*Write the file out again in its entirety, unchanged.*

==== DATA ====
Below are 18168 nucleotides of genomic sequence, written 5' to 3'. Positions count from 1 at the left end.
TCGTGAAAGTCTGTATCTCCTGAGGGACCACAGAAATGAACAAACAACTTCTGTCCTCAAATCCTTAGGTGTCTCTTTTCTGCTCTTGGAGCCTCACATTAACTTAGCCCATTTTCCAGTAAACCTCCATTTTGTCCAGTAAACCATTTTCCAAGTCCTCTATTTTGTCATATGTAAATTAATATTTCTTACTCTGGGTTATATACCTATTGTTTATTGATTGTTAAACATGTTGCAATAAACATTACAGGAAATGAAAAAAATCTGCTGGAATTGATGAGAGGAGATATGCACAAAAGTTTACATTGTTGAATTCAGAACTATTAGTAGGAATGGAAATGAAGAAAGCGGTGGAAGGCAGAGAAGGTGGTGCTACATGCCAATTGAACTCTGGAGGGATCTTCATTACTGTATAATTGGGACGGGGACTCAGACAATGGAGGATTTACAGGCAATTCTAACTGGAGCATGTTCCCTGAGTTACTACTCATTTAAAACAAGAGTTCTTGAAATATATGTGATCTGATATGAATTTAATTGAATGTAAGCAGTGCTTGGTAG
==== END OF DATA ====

Below are 18168 nucleotides of genomic sequence, written 5' to 3'. Positions count from 1 at the left end.
TCGTGAAAGTCTGTATCTCCTGAGGGACCACAGAAATGAACAAACAACTTCTGTCCTCAAATCCTTAGGTGTCTCTTTTCTGCTCTTGGAGCCTCACATTAACTTAGCCCATTTTCCAGTAAACCTCCATTTTGTCCAGTAAACCATTTTCCAAGTCCTCTATTTTGTCATATGTAAATTAATATTTCTTACTCTGGGTTATATACCTATTGTTTATTGATTGTTAAACATGTTGCAATAAACATTACAGGAAATGAAAAAAATCTGCTGGAATTGATGAGAGGAGATATGCACAAAAGTTTACATTGTTGAATTCAGAACTATTAGTAGGAATGGAAATGAAGAAAGCGGTGGAAGGCAGAGAAGGTGGTGCTACATGCCAATTGAACTCTGGAGGGATCTTCATTACTGTATAATTGGGACGGGGACTCAGACAATGGAGGATTTACAGGCAATTCTAACTGGAGCATGTTCCCTGAGTTACTACTCATTTAAAACAAGAGTTCTTGAAATATATGTGATCTGATATGAATTTAATTGAATGTAAGCAGTGCTTGGTAG